New AAA survey reveals that Americans still leery of a driverless future
CHARLOTTE (MARCH 7, 2017)-
A new report from AAA reveals that the majority of U.S. drivers seek autonomous technologies in their next vehicle, but they continue to fear the fully self-driving car. Despite the prospect that autonomous vehicles will be safer, more efficient and more convenient than their human-driven counterparts, three-quarters of U.S. drivers report feeling
to ride in a self-driving car, and only 10 percent report that they'd actually
sharing the roads with driverless vehicles. As automakers press forward in the development of autonomous vehicles, AAA urges the gradual, safe introduction of these technologies to ensure that American drivers are informed, prepared and comfortable with this shift in mobility.
"In 2015, we lost over 2,000 people on North and South Carolina roadways, most as a result of human error," said AAA Carolinas President and CEO Dave Parsons. "Automated vehicle technologies have the potential to reduce this number, and automakers, government agencies, and safety organizations like AAA must continue to work together to ensure these new vehicles are safely tested."
In 2016, a
found that three-quarters of Americans reported feeling
to ride in a self-driving car. One year later, a new AAA survey found that fear is unchanged. While the majority are afraid to ride in a
self-driving vehicle, the latest survey also found that the majority (59%) of Americans are keen to have autonomous features in their next vehicle. This marked contrast suggests that American drivers are ready embrace autonomous technology, but they are not yet ready to give up full control.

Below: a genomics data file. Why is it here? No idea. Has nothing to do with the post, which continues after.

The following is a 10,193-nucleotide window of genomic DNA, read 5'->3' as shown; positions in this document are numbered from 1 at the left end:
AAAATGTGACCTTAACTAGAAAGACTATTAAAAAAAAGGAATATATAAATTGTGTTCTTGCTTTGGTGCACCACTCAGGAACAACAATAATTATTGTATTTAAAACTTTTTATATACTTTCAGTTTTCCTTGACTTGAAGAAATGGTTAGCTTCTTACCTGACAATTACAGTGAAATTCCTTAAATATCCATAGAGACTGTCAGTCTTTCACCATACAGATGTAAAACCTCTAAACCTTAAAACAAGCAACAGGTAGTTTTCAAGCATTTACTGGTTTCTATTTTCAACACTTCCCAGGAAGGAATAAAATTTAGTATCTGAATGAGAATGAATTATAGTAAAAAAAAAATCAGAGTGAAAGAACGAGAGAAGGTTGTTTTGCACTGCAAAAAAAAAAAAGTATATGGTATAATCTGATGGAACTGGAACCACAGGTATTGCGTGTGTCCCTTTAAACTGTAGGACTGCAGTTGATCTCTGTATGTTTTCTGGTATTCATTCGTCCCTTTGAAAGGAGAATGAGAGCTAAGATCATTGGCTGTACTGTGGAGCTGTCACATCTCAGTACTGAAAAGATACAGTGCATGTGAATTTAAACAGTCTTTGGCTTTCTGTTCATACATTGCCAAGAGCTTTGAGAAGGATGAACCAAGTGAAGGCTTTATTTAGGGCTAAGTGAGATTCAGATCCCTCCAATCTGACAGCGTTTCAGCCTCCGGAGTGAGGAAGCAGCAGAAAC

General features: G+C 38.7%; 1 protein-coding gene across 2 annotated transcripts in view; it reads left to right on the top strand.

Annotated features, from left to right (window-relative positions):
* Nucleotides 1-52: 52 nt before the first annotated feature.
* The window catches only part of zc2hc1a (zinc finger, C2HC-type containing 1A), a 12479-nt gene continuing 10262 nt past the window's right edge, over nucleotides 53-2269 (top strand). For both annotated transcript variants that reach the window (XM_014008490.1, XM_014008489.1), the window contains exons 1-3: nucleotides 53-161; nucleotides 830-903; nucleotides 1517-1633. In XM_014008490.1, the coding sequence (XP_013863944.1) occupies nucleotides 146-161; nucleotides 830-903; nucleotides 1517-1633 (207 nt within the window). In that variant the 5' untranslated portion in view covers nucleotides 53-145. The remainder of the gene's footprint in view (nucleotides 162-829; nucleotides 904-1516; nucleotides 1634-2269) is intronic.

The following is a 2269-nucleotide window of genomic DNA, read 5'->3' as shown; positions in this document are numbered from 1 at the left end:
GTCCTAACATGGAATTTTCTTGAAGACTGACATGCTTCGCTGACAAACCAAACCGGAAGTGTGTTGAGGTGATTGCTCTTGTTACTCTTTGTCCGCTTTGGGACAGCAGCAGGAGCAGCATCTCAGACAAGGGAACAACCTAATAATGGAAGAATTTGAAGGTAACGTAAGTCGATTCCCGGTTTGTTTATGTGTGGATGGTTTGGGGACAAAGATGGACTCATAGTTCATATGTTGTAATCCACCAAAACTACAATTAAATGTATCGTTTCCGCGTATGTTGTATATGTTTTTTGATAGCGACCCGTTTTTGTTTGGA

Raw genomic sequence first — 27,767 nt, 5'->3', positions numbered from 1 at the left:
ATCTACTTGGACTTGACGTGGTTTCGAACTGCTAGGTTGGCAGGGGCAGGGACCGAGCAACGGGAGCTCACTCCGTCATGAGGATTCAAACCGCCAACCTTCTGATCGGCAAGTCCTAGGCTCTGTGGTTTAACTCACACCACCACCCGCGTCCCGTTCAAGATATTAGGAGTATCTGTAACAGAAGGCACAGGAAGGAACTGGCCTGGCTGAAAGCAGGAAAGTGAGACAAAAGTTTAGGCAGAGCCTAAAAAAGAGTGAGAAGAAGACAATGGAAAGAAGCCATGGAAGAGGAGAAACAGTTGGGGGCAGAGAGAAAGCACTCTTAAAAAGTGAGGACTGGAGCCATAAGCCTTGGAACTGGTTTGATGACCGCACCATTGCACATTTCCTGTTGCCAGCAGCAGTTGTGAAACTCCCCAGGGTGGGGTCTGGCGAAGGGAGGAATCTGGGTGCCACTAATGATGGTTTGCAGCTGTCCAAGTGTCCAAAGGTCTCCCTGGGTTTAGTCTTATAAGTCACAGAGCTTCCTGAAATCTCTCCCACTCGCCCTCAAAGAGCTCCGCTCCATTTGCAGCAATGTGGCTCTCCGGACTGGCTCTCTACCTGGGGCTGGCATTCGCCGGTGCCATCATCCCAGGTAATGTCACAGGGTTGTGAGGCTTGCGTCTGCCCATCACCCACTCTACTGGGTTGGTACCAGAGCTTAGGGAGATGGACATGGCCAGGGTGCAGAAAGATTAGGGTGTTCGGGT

Additional survey findings include:
- Half (54%) of U.S. drivers feel
less safe at the prospect of sharing the road with a self-driving vehicle, while one-third (34%) feel it
wouldn't make a difference and only 10 percent say they would
- Women (58%) are more likely to feel
less safe than men (49%).
- Baby Boomers (60%) are more likely to feel
less safe than Generation X (56%) or Millennials (41%)
- The majority (59%) of U.S. drivers
want autonomous vehicle technology in their next vehicle, while the remainder
do not (25%) or are
- Millennials (70%) are the most likely to
want the technologies, compared to Generation X (54%) and Baby Boomers (51%).
- Three-quarters (78%) of Americans are
afraid to ride in a self-driving vehicle.
- Baby Boomers (85%) are more likely to be afraid than Millennials (73%) and Generation X (75%) drivers.
- Women (85%) are more likely to be
afraid than men (69%).
To educate consumers on the effectiveness of emerging vehicle technologies, AAA is committed to the on-going, unbiased testing of automated vehicle technologies. Previous testing of
automatic emergency braking,
adaptive cruise control,
self-parking technology and
lane keeping systems has shown both great promise and great variation. This variation may be particularly concerning to consumers, with AAA's survey revealing that 81 percent of Americans feel that automated vehicle systems should all work similarly and consistently across all vehicle manufacturers. Future AAA testing will look at how well systems work together to achieve higher levels of automation.
For additional information about the survey, including a fact sheet and infographics, visit NewsRoom.AAA.com.
AAA Carolinas, an affiliate of the American Automobile Association, is a not-for-profit organization that serves more than 2 million members and the public with travel, automobile and insurance services while being an advocate for the safety and security of all travelers.
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